clear of tough but necessary reforms because it was afraid of
becoming unpopular. JM

CZECH REPUBLIC SUPPORTS BALTS' NATO ENTRY BID. President
Vaclav Havel on 22 September told visiting Latvian
parliamentary chairman Janis Straume that the Baltic States
have the "full support" of the Czech Republic in their quest
to join NATO, CTK reported. MS

POPULAR POLITICIAN SUPPORTS DEMAND FOR CZECH MINISTER'S
RESIGNATION. Petra Buzkova, deputy chairwoman of the ruling
Social Democratic Party (CSSD) said on 21 September that she
supports the Central Bohemian CSSD Committee's demand that
Deputy Prime Minister Egon Lansky resign from the cabinet
(see "RFE/RL Newsline," 21 September 1999). Buzkova, who in
opinion polls is rated as the most popular CSSD politician,
told Czech Radio that local CSSD branches have the right to
asses the performance of party ministers and to exercise an
influence on the cabinet lineup. She said she will support
the demand for Lansky's dismissal if he does not resign of
his own free will, CTK reported. But Lansky told Prime
television that he will resign only if Prime Minister Milos
Zeman asks him to. MS

AUSTRIA 'DISAPPOINTED' BY SLOVAK NUCLEAR PLANT DECISION.
Eduard Kukan has informed Austrian Foreign Ministry State
Secretary Benita Ferrer-Waldner about the Slovak government's
decision to shut down the nuclear power plant at Jaslovske
Bohunice, CTK reported on 22 September, citing the Austrian
APA agency (see "RFE/RL Newsline," 17 September 1999). Kukan,
who is attending the UN General Assembly in New York, told
Ferrer-Waldner that the first reactor will be closed in 2006
and the second in 2008. The Austrian diplomat said Vienna
takes note of the decision "with disappointment." "This is
not what we expected," she commented. MS

COUNCIL OF EUROPE REPORT REFERS TO HUNGARIAN EXTREMISTS. An
appendix to a Council of Europe report notes that two
extremist parties have been represented in the Hungarian
parliament since 1998, Hungarian media reported on 23
September. The Hungarian Justice and Life Party (MIEP) is
referred to as a "xenophobic, anti-Semitic party" that
opposes NATO membership, while the ruling coalition
Independent Smallholders' Party is described as "Catholic,
conservative, xenophobic and anti-Western." MIEP Chairman
Istvan Csurka said he considers the appendix "a private
letter" commissioned by "Slovak, Romanian, and Serbian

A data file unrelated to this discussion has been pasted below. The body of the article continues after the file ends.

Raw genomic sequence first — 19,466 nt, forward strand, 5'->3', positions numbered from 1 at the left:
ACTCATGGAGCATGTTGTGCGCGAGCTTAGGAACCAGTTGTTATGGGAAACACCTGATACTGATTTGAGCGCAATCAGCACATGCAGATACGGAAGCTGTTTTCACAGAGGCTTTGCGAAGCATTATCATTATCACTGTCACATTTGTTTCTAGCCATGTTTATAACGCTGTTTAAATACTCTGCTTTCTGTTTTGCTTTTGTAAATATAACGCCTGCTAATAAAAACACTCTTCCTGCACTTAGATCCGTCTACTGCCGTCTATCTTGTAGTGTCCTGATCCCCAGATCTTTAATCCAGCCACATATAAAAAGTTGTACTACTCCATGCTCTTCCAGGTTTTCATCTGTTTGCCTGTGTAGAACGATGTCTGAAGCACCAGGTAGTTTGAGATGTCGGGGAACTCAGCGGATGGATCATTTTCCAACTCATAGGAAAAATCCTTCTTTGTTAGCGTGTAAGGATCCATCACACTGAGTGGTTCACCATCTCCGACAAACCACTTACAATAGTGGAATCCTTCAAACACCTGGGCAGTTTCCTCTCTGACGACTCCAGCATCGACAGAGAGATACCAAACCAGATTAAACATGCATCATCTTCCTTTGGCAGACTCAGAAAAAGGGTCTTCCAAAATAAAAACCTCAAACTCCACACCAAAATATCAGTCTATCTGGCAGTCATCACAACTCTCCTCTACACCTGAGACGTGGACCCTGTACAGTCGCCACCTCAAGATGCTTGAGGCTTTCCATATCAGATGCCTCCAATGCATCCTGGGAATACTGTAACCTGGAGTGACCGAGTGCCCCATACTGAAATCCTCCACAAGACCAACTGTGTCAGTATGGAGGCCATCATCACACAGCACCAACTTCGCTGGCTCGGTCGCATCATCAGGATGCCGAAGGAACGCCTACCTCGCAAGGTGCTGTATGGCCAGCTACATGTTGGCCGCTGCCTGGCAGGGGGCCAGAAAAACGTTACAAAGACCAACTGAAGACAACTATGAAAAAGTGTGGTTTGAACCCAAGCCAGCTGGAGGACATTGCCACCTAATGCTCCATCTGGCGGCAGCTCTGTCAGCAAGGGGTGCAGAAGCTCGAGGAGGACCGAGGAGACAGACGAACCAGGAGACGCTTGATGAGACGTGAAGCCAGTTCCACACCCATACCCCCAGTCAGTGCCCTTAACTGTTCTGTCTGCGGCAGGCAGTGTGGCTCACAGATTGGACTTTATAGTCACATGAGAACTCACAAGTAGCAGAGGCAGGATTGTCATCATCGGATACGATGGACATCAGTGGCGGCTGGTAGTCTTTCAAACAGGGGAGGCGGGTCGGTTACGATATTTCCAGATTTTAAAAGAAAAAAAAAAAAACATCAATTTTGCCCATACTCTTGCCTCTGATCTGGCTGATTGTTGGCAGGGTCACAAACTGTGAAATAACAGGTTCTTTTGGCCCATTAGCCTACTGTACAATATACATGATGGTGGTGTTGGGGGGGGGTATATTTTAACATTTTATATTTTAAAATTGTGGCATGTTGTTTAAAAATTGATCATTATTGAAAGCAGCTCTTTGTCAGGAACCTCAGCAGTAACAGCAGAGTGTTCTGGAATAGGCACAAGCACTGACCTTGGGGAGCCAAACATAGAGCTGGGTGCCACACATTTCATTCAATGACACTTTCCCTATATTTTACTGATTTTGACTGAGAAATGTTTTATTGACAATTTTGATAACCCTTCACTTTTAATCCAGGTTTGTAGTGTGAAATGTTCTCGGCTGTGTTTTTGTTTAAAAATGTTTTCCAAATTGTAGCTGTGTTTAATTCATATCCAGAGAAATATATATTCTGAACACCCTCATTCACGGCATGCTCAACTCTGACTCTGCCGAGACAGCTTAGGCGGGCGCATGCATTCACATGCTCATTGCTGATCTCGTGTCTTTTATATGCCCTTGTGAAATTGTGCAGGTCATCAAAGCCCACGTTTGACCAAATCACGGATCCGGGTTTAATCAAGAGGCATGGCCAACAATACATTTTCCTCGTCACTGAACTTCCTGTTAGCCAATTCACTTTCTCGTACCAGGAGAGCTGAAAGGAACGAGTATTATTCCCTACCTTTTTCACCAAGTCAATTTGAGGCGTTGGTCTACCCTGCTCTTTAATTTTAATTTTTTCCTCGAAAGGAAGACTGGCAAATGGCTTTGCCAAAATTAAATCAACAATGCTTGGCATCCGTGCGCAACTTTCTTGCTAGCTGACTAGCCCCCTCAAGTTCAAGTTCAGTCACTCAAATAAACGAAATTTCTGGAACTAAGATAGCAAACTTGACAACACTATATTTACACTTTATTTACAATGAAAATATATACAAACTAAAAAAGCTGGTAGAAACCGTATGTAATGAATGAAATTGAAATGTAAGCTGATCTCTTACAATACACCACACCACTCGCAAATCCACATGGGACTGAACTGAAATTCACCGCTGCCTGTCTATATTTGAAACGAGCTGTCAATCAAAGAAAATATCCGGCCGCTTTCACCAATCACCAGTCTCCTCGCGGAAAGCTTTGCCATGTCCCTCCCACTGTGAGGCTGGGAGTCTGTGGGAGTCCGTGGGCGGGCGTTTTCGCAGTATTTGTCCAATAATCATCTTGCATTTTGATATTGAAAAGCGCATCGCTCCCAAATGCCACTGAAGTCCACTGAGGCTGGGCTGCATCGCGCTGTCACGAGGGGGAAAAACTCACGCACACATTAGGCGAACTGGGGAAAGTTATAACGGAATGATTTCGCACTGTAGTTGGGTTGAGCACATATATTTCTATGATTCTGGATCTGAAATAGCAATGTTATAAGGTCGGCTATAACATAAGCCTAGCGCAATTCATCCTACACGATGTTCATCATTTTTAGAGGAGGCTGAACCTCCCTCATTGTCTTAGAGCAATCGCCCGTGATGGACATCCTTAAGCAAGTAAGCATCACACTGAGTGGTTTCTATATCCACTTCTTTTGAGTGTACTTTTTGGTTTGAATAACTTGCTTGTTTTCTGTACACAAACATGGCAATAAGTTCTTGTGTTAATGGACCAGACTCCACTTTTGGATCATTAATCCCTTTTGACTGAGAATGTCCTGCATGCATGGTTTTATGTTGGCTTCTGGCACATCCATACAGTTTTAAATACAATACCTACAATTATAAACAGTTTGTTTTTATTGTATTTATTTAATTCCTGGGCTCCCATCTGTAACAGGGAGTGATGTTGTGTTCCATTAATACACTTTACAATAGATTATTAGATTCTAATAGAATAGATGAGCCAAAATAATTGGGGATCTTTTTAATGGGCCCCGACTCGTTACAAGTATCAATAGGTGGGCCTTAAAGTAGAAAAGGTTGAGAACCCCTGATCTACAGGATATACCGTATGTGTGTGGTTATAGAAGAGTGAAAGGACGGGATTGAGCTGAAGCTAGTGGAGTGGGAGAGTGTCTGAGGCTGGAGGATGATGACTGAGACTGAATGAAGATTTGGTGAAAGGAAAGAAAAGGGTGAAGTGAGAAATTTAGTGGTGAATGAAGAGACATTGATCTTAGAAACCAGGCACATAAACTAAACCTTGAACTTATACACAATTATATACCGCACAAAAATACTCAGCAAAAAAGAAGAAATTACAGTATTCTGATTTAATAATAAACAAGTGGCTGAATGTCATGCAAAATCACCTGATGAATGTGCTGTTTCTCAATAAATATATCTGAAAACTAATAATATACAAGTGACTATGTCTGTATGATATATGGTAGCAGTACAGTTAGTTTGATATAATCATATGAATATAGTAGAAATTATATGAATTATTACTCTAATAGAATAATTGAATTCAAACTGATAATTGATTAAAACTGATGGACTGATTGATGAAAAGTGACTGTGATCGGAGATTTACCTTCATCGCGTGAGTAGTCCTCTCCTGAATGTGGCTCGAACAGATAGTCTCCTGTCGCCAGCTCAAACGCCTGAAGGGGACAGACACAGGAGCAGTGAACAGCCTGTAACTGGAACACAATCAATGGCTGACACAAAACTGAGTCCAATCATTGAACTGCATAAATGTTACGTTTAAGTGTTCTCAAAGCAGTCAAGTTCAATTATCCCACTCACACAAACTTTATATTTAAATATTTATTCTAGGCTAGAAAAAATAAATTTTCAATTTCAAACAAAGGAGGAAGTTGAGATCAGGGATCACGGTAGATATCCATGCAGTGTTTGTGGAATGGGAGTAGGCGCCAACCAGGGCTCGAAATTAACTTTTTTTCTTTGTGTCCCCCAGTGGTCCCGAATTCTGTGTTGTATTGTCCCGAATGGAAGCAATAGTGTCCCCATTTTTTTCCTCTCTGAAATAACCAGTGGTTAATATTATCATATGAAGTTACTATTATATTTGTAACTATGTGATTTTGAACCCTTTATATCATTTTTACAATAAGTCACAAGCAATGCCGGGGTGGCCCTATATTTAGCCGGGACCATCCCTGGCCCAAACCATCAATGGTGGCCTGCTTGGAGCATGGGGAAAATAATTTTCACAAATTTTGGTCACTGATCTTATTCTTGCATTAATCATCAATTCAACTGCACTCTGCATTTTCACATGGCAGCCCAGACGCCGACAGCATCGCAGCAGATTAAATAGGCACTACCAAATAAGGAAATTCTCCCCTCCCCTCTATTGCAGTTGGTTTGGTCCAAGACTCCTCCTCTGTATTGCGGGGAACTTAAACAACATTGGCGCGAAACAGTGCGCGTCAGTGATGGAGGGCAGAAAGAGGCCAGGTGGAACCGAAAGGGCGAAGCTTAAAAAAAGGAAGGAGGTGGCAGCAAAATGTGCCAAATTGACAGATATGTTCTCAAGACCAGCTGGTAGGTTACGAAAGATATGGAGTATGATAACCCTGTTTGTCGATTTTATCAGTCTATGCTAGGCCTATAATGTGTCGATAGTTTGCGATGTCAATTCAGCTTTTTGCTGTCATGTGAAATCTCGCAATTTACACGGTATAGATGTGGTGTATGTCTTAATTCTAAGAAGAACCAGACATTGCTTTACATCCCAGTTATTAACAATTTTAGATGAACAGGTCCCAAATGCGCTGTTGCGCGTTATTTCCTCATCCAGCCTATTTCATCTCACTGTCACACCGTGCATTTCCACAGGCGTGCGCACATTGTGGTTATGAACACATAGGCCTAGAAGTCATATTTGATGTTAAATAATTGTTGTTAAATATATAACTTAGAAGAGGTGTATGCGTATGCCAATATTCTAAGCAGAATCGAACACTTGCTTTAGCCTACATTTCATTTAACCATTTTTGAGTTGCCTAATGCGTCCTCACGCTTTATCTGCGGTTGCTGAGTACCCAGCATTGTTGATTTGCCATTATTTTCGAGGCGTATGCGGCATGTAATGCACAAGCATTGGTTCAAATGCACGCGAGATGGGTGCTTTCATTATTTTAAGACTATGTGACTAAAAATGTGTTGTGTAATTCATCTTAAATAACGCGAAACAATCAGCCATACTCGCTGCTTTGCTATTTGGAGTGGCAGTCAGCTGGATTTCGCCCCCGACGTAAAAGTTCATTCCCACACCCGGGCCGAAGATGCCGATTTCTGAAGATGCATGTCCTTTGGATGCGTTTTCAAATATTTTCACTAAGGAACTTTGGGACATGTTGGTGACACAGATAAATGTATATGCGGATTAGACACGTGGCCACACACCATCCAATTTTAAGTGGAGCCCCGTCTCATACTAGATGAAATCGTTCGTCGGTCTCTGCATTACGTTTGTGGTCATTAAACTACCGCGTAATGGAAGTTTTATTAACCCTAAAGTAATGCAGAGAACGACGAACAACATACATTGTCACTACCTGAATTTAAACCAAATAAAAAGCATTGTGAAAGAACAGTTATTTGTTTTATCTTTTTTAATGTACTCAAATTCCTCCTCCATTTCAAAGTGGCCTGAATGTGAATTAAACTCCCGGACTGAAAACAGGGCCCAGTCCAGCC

elements that would very much like to ruin Hungary's
reputation." MSZ

HUNGARIAN, ROMANIAN FOREIGN MINISTERS MEET. Janos Martonyi
told his Romanian counterpart, Andrei Plesu, in New York on
22 September that he is satisfied with the Romanian cabinet's
denouncement of Cluj Mayor Gheorghe Funar's recent attacks on
the new Hungarian consul general in Romania, Laszlo Alfoldi
(see "RFE/RL Newsline," 17 September 1999). Plesu told
Martonyi that the Romanian government will soon earmark space
for a proposed Romanian-Hungarian "reconciliation park." MSZ

SOUTHEASTERN EUROPE

SERBIAN OPPOSITION PROTESTS DWINDLING... Far fewer people
turned out on the second day of opposition protests against
the government of Yugoslav President Slobodan Milosevic,
Reuters and AP reported. A crowd estimated at 6,000-10,000
demonstrated in Belgrade on 22 September, compared with the
20,000 who protested on the previous day. Only about one-
third of the 10,000 people who protested on the first day in
Novi Sad showed up on the second day--a pattern repeated in
most of the nearly 20 cities in which protests were
organized. Zoran Djindjic, a leader of the movement Alliance
for Change, said the opposition is "doomed" if Serbs "do not
find the energy" to attend the protests. PB

...AS PRO-GOVERNMENT MEDIA ATTACK DEMONSTRATIONS. State-
controlled media have been deriding the opposition movement.
Tanjug called the coalition "NATO mercenaries" who want to
"create chaos [and] provoke upheavals and clashes." The
state-run daily "Politika" said that all the opposition does
is "deliver empty promises for a handful of dollars donated
by their foreign mentors." Independent news agency Beta also
reported on 22 September that there is no sign that the
Association of Free and Independent Unions' call for a
general strike the previous day was heeded. PB

MONTENEGRIN PRESIDENT SAYS MILOSEVIC MAY PROVOKE ANOTHER
CRISIS. Milo Djukanovic said in Strasbourg on 22 September
that he "cannot rule out" the possibility of Yugoslav
President Milosevic's initiating a crisis in Yugoslavia,
Belgrade-based Radio B2-92 reported. Djukanovic, who gave an
interview to the radio station one day before he is to
address the Parliamentary Assembly of the Council of Europe,
said such a crisis could take the form of using force against
demonstrators in Serbia, attempting to gain control of
Montenegro, forcibly suppressing a referendum there, or even
sending troops into Kosova. Djukanovic said that the
international community would defend both Kosova and
Montenegro in the face of such an attack. He blamed Milosevic
for the current situation in Kosova, saying "Milosevic's whip
always resulted in a backlash for his own people." PB

MEDIA WATCHDOG PROTESTS CONFISCATION OF WEEKLY. The media
watch group Reporters sans Frontieres sent a letter to
Serbian Interior Minister Vlajko Stojiljkovic on 22 September
protesting the seizure of the latest issue of the independent
weekly "Reporter" as it was being transported from Bosnia-
Herzegovina into Serbia (see "RFE/RL Newsline," 22 September
1999), Beta reported. The letter urged that the impounded
copies of the weekly be released immediately and that
Belgrade allow future issues of the publication and other
Bosnian Serb press to be sold freely in Serbia. PB

SERBIAN LEADERS IN KOSOVA RESIGN FROM COUNCIL OVER NEW CORPS.
Serbian Resistance Movement chairman Momcilo Trajkovic and
Prizren Bishop Artemije on 22 September resigned from the
multiethnic Kosova Transitional Council to protest the
formation of the Kosova Protection Corps, Beta reported.
Trajkovic said "the international community wants to solve